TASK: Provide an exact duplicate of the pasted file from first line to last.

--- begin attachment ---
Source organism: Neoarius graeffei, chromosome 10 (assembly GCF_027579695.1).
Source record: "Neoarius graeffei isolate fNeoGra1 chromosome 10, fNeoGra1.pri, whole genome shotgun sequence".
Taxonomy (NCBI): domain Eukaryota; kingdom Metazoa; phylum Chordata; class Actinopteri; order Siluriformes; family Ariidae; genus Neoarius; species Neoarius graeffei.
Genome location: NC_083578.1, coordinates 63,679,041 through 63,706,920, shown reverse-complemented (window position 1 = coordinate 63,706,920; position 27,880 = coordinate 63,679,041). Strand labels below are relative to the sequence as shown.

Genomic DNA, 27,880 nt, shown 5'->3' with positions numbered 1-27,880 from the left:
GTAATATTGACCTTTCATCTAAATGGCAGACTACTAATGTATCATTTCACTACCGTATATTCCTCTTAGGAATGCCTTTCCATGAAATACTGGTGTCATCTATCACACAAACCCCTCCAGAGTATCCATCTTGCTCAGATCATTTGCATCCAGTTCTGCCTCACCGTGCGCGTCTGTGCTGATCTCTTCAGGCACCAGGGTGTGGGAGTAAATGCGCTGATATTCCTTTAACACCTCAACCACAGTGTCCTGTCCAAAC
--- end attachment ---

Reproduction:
Source organism: Neoarius graeffei, chromosome 10 (assembly GCF_027579695.1).
Source record: "Neoarius graeffei isolate fNeoGra1 chromosome 10, fNeoGra1.pri, whole genome shotgun sequence".
Taxonomy (NCBI): domain Eukaryota; kingdom Metazoa; phylum Chordata; class Actinopteri; order Siluriformes; family Ariidae; genus Neoarius; species Neoarius graeffei.
Genome location: NC_083578.1, coordinates 63,679,041 through 63,706,920, shown reverse-complemented (window position 1 = coordinate 63,706,920; position 27,880 = coordinate 63,679,041). Strand labels below are relative to the sequence as shown.

Genomic DNA, 27,880 nt, shown 5'->3' with positions numbered 1-27,880 from the left:
GTAATATTGACCTTTCATCTAAATGGCAGACTACTAATGTATCATTTCACTACCGTATATTCCTCTTAGGAATGCCTTTCCATGAAATACTGGTGTCATCTATCACACAAACCCCTCCAGAGTATCCATCTTGCTCAGATCATTTGCATCCAGTTCTGCCTCACCGTGCGCGTCTGTGCTGATCTCTTCAGGCACCAGGGTGTGGGAGTAAATGCGCTGATATTCCTTTAACACCTCAACCACAGTGTCCTGTCCAAAC